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A portrait of J. Edgar Hoover circa 1920 ("J. Edgar Hoover, May 10, 1924 - May 2, 1972”).

GARRISON BIGHT MARINA

Pages 85, 86, 155

The historic Garrison Bight Marina is a 20-acre facility located at 1801 N Roosevelt Boulevard, on the northwest end of Key West (“The City of Key West, Florida”). The destination is home to the largest fleet of boats on the island, Charter Boat Row. Hemingway’s reference is not to be confused with the Garrison Bight channel because the waterway was dredged in the late 1940s (Curnutt 77). Harry says he will dock at the Marina after being wounded on one of his rum-running missions (Hemingway 85). He also alludes to the Marina amongst the other iconic places in Key West (155). 

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Aerial view of the Garrison Bight Marina (“Key West City Marina at Garrison Bight”).

BOCA GRANDE

Page 85

Not to be confused with the residential city on the west coast of Florida with the same name, Boca Grande is a islet apart of the Mule Keys that serves as wildlife refuge 14 miles west of Key West (Sanctuary). In chapter 8, Captain Willie’s boat is headed towards the land mass after Harry was shot by the Cubans (Hemingway 85).

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Satellite view of Boca Grande Key from Google Maps

TRUMBO POINT NAVAL STATION

Page 86, 110, 155, 199

The Trumbo Point Naval Annex was established after Henry Flagler needed more land to build the grand terminal for his Florida East Coast Railway. He decided to hire Howard Trumbo, the head engineer of Trumbo American Dredging Company, to create an extra 134 acres of Key West. The United States Navy identified Trumbo as an area with great tactical value; thus, they purchased it from Flagler on July 13, 1917 for $1 million (“Trumbo Naval Air Station”). In addition, there was tension between the two parties because the Navy didn’t want Flagler to build the station without the proper approval (Curnutt 78). However, the acquisition proved successful as the base was pivotal in winning both WWI and WWII (“Trumbo Naval Air Station”). Since the overseas highway has not been completely built until 1938 (after Hemingway’s time in Key West), a dock at Trumbo Point was reserved for ferries that transported cars to and from Key West (Curnutt 78).  Harry sees the ferries lined up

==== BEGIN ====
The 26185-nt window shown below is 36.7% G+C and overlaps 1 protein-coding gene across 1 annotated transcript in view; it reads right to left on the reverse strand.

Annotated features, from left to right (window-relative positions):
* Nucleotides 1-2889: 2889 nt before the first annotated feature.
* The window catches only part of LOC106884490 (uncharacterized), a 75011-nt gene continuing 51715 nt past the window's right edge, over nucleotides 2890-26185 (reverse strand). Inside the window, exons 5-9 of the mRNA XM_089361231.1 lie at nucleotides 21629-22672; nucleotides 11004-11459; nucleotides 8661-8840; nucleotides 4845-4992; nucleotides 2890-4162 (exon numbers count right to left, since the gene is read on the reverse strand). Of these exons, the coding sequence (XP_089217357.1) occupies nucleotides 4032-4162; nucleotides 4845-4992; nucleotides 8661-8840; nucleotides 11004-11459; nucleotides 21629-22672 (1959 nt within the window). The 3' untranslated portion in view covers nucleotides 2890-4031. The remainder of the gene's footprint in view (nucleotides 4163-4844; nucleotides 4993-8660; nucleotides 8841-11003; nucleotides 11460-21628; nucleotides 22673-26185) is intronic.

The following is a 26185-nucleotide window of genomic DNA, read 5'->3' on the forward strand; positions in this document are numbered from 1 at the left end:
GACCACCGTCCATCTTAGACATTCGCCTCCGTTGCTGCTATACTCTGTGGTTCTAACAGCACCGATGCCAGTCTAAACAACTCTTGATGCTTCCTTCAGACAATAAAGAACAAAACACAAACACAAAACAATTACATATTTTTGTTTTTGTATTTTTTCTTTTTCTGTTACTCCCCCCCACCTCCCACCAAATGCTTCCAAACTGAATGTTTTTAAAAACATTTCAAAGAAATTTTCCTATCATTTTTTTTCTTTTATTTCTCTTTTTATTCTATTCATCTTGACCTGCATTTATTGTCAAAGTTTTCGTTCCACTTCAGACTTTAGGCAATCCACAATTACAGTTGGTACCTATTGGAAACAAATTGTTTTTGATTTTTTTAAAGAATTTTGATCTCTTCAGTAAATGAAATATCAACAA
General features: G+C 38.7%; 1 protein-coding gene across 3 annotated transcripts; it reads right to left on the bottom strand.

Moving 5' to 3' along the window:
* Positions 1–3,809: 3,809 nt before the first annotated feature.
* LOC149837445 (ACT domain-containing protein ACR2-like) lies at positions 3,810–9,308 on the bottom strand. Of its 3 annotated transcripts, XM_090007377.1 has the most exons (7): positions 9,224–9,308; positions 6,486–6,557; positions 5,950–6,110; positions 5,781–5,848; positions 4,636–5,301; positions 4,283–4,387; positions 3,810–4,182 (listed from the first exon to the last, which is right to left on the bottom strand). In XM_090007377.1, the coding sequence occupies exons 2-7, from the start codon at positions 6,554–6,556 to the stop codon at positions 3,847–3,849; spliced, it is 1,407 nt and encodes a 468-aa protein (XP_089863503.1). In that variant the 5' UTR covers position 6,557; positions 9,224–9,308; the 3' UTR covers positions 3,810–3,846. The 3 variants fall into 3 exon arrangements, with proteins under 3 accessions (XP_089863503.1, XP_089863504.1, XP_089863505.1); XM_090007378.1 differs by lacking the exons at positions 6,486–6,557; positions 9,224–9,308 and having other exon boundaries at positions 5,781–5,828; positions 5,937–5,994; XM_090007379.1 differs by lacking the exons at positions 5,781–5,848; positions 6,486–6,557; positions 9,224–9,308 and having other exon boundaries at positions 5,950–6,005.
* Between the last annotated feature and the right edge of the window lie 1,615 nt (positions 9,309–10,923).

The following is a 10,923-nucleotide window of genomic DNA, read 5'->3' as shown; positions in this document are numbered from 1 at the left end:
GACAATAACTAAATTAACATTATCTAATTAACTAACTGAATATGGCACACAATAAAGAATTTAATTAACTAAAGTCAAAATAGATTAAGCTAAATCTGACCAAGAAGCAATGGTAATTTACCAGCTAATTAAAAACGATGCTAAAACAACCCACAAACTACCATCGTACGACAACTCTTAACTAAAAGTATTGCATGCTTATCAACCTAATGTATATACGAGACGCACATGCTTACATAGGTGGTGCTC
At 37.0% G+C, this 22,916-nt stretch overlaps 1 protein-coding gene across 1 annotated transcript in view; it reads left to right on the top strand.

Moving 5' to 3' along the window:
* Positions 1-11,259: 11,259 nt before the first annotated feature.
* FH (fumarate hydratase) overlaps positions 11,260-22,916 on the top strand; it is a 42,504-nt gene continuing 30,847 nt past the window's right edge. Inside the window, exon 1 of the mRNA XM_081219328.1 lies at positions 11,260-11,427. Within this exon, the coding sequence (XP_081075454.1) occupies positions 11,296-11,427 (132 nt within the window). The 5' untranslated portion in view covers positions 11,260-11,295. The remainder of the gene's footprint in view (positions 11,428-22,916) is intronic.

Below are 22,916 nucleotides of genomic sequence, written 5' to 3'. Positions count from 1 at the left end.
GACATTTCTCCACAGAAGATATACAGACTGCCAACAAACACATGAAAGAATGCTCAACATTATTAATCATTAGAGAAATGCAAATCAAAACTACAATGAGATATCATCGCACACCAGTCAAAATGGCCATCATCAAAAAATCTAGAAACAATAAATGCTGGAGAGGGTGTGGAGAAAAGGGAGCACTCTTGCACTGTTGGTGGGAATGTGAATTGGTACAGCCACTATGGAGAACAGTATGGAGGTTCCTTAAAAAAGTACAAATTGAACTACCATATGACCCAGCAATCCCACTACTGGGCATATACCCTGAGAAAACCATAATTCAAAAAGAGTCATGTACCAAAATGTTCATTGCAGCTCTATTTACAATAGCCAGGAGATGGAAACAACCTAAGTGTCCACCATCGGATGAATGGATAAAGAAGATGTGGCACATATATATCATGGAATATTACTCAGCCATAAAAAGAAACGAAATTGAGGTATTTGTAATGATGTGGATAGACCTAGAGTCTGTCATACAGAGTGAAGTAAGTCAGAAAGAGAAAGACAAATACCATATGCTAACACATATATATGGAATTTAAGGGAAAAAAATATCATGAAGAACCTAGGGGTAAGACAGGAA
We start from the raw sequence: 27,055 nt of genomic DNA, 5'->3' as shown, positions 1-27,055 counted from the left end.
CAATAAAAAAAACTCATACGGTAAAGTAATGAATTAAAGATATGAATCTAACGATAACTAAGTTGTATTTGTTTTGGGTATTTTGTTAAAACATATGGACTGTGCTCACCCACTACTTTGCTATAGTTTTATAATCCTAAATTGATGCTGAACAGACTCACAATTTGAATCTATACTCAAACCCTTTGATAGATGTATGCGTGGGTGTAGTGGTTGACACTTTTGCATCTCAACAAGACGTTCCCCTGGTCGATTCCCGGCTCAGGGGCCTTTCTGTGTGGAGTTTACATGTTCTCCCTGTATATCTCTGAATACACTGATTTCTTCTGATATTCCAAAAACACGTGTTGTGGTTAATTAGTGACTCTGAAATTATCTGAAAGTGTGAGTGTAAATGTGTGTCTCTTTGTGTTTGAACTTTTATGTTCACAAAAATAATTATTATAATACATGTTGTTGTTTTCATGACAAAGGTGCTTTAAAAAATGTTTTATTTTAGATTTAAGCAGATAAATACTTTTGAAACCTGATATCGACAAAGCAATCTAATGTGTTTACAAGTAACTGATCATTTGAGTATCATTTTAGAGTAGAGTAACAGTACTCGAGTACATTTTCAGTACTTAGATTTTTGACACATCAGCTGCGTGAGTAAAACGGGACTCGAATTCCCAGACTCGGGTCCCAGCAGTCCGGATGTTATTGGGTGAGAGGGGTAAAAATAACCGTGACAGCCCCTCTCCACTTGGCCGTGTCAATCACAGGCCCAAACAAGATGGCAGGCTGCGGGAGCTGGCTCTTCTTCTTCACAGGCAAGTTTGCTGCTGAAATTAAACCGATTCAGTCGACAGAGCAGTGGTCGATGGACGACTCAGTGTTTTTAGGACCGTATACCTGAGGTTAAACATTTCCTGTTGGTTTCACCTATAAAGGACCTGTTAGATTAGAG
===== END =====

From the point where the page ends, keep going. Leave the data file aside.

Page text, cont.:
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at the Trumbo docks as he makes his way to Garrison Bight after being shot in the arm (Hemingway 86). He also records the night watchman's rounds and notices that he spends most of his time at the outer gate of the Navy Yard (110). Next, he alludes to the Navy yard buildings as a part of several iconic buildings on the Key West skyline (155). The Navy Yard is also where they towed Harry’s boat after finding it off Matecumbe (199).

Aerial photo of Naval Air Station Key West's Trumbo Point Annex (“Trumbo Point Annex Image”).